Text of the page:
Welcome to Volcally! We’ll mostly use the news & updates section to keep you up to date on progress as we grow the business and as we strive to continuously improve the Volcally platform. Plenty of updates to come, but for now, I’ll kick things off with the story behind Volcally.
Like most good ideas, the Volcally concept was developed to solve a problem. Back in September of 2013, I was working at a coworking space in Charlotte alongside several local startups, freelancers, and small businesses. One of the first people I met there was the founder of a local nonprofit organization called CIRF (Chronic Illness Relief Fund). Taylor was putting everything she had into building an organization that helped people with chronic pain & illnesses. It was really inspiring to see her passion for making an impact with her work.
One day, during a quick side conversation, Taylor mentioned that she was having issues with the CIRF website & was probably going to have to hire someone to help her make a few updates. I asked her for a little more detail on what she needed help with, and realized that the updates she needed would only take me a 10-15 minutes to complete. When I told her this, she asked me how much I’d charge. Charge? For 15 minutes of help that would help her make an even bigger impact CIRF? No charge.
She was thrilled. Just 15 minutes of my time had made a big impact on Taylor and her organization.
Volunteer support like this is more than just helpful for organizations like CIRF. For these organizations, volunteer support is often a critical component to their survival & growth. Unfortunately, these organizations often struggle to identify and recruit volunteers.
There are several volunteering organizations and a few volunteer-focused websites geared at increasing passive awareness around volunteer impact and opportunities. Unfortunately, increasing passive awareness alone rarely results in a major volunteer response. It does, however, increase nonprofit’s expectations that volunteers will proactively search out specific opportunities where they could personally help.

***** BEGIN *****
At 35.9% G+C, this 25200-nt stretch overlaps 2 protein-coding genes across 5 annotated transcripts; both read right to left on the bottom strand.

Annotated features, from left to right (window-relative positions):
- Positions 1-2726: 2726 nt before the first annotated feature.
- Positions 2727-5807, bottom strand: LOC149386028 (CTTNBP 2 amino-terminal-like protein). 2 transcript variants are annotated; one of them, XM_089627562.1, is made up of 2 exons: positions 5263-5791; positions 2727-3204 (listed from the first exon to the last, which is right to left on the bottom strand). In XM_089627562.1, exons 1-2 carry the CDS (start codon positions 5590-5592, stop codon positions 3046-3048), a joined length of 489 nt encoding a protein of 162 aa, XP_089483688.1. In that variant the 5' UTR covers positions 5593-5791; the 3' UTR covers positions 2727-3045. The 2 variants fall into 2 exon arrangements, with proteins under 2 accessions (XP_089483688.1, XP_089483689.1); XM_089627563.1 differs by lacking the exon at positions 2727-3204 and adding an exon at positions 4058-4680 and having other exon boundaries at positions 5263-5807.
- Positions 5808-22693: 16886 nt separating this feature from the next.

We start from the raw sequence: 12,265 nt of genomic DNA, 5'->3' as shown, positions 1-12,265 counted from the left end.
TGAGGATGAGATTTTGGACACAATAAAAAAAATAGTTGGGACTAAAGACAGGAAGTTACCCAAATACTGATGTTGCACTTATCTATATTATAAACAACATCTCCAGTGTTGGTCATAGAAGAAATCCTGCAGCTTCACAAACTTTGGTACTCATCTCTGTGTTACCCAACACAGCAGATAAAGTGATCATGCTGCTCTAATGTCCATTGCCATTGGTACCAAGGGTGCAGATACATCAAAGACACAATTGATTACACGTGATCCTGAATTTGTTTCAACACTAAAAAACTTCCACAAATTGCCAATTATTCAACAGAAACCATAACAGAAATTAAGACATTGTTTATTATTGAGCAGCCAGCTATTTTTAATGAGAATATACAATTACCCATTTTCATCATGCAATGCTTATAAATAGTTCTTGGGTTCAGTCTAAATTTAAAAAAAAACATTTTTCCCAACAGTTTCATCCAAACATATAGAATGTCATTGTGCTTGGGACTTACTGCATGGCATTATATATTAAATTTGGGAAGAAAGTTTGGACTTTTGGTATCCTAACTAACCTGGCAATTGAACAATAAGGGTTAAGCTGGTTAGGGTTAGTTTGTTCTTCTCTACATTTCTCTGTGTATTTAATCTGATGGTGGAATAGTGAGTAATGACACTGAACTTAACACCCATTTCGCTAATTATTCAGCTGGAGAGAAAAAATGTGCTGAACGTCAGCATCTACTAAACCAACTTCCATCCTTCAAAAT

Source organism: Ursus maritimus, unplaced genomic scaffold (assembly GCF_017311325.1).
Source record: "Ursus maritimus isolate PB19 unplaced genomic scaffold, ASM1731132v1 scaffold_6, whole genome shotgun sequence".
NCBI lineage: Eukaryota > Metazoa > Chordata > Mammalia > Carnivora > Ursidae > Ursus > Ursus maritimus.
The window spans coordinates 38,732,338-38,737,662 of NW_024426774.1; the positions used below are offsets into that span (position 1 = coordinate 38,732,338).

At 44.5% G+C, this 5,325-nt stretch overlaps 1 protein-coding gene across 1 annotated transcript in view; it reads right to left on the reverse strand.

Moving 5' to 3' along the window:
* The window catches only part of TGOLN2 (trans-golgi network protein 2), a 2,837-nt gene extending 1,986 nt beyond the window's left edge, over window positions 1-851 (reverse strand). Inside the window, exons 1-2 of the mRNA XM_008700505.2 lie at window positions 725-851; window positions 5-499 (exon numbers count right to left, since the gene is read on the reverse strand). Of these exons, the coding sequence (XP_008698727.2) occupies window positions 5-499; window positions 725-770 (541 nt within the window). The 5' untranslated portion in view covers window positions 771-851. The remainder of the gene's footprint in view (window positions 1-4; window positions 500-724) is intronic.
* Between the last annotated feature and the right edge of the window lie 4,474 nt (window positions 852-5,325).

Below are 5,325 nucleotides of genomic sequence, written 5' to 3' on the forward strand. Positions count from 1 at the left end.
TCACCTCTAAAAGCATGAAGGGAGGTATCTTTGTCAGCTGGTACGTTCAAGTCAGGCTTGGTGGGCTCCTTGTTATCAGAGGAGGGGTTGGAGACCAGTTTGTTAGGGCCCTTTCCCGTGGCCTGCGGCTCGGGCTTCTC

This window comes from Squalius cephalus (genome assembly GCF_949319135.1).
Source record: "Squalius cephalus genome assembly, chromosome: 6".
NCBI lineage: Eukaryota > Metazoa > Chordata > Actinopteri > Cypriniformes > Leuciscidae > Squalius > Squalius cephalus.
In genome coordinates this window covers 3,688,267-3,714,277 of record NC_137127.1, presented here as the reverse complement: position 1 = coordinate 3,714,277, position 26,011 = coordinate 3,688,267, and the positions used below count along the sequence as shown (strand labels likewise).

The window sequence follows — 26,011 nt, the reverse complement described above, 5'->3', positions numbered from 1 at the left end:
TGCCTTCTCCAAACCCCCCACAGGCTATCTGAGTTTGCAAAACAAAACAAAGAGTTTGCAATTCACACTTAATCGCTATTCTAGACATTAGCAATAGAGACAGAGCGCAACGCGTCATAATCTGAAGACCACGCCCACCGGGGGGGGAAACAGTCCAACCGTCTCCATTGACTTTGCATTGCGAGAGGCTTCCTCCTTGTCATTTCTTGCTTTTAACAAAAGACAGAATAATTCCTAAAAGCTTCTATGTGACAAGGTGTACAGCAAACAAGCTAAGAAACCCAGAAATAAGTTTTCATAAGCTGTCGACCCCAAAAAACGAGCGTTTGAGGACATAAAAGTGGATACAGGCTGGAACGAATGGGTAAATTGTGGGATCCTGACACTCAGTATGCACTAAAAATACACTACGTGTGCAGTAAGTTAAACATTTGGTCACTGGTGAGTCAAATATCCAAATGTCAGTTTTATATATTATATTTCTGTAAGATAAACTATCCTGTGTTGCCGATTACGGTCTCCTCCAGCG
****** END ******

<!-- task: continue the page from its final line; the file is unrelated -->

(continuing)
So, when a high-dollar volunteer awareness-ignitor campaign is launched, and local volunteer activity starts to taper off a month later, it’s easy for us to point the finger at “a society with declining morals and growing apathy”. And that’s completely wrong. Most people do want to make a positive impact on society. The problem is, we easily lose sight of how we can personally help, and how powerful that help could be.
We need to rethink volunteerism. We need a new system of communication; a system that integrates volunteerism into our personal and professional daily routines, and that not only makes us aware of the specific needs charitable organizations have, but goes a step further and incentivizes us to take action.
And THAT is why we started Volcally.